2018 Board Candidate Bios
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Bios for Candidates:
Dr. Trent Garrison
Thomas Jarvis, Eastern Kentucky Dept. of Physics and Astronomy
I recently completed my first year at Eastern Kentucky University, teaching and establishing a research program in the Department of Physics and Astronomy. Previously, I worked on NASA’s Cold Atom Lab and as a postdoc at the University of Chicago after completing a PhD at Texas and a BS at North Carolina. I was born in England but have lived all over the US, including a childhood in Kentucky I remember so fondly I endeavored to return to the area permanently. Thanks to my alma maters, I have had an enormous range of educational enrichment opportunities, like working as a research assistant in the British Houses of Parliament or as a volunteer building houses in a refugee camp in Nicaragua.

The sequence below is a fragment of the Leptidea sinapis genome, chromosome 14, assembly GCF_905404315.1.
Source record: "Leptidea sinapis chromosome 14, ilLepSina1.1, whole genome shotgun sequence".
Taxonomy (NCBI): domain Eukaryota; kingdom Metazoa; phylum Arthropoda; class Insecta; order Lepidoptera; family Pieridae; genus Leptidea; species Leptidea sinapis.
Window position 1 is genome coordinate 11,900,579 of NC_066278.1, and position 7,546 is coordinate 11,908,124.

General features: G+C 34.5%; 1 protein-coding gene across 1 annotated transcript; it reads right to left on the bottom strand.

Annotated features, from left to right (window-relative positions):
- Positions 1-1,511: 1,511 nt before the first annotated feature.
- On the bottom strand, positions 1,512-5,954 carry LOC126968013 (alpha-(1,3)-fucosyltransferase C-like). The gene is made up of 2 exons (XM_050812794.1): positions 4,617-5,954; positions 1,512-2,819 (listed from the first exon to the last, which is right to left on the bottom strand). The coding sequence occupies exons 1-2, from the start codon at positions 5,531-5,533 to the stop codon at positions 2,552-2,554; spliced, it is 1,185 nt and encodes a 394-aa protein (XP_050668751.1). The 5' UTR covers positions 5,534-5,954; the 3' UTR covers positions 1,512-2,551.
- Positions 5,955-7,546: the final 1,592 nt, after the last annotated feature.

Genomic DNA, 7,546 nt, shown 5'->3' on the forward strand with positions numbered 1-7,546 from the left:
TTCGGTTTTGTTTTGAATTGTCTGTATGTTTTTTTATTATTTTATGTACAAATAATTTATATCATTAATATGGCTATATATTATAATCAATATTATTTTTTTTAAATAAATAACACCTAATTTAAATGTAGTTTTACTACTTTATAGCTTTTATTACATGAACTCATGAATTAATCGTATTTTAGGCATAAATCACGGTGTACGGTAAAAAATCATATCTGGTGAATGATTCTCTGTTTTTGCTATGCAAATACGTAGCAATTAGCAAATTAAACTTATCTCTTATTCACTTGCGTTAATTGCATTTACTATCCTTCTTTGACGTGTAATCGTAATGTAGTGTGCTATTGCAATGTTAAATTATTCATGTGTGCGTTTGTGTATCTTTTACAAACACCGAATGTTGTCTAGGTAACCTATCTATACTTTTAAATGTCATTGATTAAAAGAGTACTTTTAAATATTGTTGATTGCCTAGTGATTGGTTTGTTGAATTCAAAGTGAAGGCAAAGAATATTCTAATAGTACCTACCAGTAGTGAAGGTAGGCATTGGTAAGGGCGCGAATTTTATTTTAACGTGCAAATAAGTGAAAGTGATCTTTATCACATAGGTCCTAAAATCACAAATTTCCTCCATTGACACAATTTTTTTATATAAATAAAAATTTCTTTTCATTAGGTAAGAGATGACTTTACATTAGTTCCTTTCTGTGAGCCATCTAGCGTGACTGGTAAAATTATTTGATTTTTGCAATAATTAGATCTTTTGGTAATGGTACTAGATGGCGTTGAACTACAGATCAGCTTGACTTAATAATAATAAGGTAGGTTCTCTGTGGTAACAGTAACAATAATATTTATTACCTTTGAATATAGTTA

My research experience is in laser science. My research group will use our femtosecond laser to study ultrafast phenomena in a broad range of systems, paying particular interest to biological and metal-semiconductor materials. We are currently developing a new biomimetic material to emulate photonic crystal structures in chameleon skin, testing a very foolish idea about optical trapping without microscope objectives, and developing some moderately foolish ideas about twisted light spectroscopy. We’re having a great time, and we’re able to show EKU physics majors what it’s like to work and study in a research-driven environment.